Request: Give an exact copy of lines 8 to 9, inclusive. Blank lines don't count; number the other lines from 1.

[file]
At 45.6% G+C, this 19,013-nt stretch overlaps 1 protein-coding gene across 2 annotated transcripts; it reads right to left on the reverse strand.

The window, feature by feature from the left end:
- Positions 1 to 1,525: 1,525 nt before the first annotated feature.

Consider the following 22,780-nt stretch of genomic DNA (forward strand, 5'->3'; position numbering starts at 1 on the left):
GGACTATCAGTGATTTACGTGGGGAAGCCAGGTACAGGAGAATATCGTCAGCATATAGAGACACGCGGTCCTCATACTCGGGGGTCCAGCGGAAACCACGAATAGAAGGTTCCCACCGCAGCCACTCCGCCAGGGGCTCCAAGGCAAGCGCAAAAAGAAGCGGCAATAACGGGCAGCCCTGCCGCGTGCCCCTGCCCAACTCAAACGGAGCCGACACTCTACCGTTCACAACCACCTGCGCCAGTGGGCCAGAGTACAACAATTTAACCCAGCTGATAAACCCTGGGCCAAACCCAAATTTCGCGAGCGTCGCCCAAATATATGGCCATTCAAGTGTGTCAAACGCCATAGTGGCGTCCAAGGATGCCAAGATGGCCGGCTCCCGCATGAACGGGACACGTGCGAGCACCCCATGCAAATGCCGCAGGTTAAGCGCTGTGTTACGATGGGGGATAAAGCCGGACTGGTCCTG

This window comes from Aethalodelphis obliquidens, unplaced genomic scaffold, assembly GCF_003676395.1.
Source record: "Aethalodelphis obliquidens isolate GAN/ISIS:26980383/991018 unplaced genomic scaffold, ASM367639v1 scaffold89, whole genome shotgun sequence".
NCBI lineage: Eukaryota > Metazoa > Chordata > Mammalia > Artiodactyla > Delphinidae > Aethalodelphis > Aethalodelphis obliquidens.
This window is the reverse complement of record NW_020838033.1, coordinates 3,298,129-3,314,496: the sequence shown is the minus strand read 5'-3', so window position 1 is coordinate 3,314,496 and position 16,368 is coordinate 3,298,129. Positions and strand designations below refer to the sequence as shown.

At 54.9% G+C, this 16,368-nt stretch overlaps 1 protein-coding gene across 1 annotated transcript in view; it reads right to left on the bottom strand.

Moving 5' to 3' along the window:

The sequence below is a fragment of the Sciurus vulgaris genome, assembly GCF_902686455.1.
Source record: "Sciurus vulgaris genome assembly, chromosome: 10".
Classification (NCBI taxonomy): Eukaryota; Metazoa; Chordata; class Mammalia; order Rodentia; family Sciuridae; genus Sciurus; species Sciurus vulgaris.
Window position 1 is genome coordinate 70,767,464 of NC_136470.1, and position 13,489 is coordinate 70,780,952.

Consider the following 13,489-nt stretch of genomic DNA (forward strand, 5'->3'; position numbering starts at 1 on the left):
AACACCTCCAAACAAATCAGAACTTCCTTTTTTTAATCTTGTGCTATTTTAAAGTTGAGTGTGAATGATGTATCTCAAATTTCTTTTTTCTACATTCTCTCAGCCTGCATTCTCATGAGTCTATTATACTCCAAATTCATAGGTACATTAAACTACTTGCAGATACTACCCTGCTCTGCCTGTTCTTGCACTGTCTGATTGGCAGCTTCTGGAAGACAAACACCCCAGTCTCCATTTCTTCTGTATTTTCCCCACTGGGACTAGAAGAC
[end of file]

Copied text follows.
NCBI lineage: Eukaryota > Metazoa > Chordata > Mammalia > Artiodactyla > Delphinidae > Aethalodelphis > Aethalodelphis obliquidens.
This window is the reverse complement of record NW_020838033.1, coordinates 3,298,129-3,314,496: the sequence shown is the minus strand read 5'-3', so window position 1 is coordinate 3,314,496 and position 16,368 is coordinate 3,298,129. Positions and strand designations below refer to the sequence as shown.